National Novel Writing Month has destroyed me. I set out at the beginning of November with the intent of writing a 50,000 novel. In the back of my mind, I knew I would fail. And then, giving into subconscious worries and fears, I did precisely that. When November ended, I had less than half of my novel finished.
I went into the whole thing with a certain lack of commitment. While I do have some aspirations when it comes to fiction (someone once said that “aspiring novelist” is a synonym for “human”) I’ve often thought that if I do ever write anything long-form, it will be nonfiction. (For example, the travel memoir that I’ve been trying to unsuccessfully sell/finish for the past two years.) At present, I’ve gotten some nice gigs writing about architecture and built industry in Portland, and I’ve done the odd article about things blowing up. I feel comfortable with nonfiction- after all, with nonfiction the fascinating story is already there. The only thing that a writer has to do is find a way to overlay their own fascination onto the pre-existing facts, and there you go. It comes naturally to me, especially when I’m writing about something that I really enjoy.
For NaNoWriMo, I knew that I would have to create a whole lot of written content very quickly. I chose to do a what I thought was a straightforward genre story- a murder mystery, but with vampires. I figured that I’d be able to put together a plot fairly quickly, and could have a lot of fun with the exposition how my vampires worked. Coming up with the story was pretty easy- I had a murder at the beginning, a twist at the end, and a sleuth trying to figure it all out. There was mystery at the beginning and a big fight at the end. The only problem- I didn’t have nearly enough of a middle.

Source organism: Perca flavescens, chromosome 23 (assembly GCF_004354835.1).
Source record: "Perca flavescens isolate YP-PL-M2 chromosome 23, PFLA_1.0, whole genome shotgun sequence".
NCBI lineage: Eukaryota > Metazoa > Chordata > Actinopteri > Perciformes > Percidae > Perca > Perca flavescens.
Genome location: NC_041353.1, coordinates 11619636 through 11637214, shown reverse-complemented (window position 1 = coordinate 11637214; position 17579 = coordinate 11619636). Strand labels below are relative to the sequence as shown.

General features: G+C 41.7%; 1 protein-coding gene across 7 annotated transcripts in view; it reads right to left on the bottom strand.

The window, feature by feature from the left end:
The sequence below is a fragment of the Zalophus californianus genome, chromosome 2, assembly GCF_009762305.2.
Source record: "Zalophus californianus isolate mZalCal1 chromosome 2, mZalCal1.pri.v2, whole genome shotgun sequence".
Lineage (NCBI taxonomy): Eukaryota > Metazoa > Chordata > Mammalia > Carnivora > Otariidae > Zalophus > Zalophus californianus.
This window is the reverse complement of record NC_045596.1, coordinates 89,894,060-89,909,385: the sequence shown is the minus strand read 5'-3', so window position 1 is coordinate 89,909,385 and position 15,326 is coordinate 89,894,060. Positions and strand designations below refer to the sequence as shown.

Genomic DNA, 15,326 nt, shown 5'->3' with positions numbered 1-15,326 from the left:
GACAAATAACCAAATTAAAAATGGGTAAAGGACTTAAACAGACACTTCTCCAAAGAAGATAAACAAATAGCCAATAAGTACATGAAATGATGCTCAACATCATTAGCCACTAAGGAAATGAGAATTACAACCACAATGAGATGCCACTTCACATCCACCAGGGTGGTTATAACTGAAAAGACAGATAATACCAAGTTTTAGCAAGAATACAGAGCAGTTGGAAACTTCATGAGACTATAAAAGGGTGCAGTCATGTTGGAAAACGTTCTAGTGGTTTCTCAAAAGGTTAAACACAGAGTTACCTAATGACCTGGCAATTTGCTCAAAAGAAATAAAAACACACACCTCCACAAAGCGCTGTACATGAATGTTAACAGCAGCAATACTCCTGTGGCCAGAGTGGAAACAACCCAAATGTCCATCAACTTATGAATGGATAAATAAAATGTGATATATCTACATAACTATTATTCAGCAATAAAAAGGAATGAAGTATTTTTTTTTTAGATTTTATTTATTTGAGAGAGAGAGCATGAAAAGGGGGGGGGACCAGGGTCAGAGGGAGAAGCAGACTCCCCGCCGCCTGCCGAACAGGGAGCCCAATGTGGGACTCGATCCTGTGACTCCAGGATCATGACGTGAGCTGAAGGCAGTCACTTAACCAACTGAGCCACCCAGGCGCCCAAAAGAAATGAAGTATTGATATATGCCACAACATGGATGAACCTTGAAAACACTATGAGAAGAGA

Writing the story, I realized that mystery novels need red herrings. Lots of them. They need lots of little avenues down which the sleuth can look, and the readers can speculate about. While I thought the big twist at the end was pretty satisfying, I found myself struggling to construct blind alleys in the middle of the story that weren’t obviously not the solution for the puzzle. I ended up struggling far more than I thought I would, got distracted by several other projects, and ended NaNoWriMo soundly defeated. I had less than 25,000 words, and I have no idea what I’m going to do with a semi-completed vampire mystery.
For whatever reason, though, I have decided to take it on next year. Now that binge-writing had defeated me once I (for irrational reasons of pride and insanity) have decided that I need to take it up again until I’m finally successful at it. Come next November, I’m going to be, yet again, attempting to generate vast quantities of bad fiction. Next time, NaNoWriMo. Next time.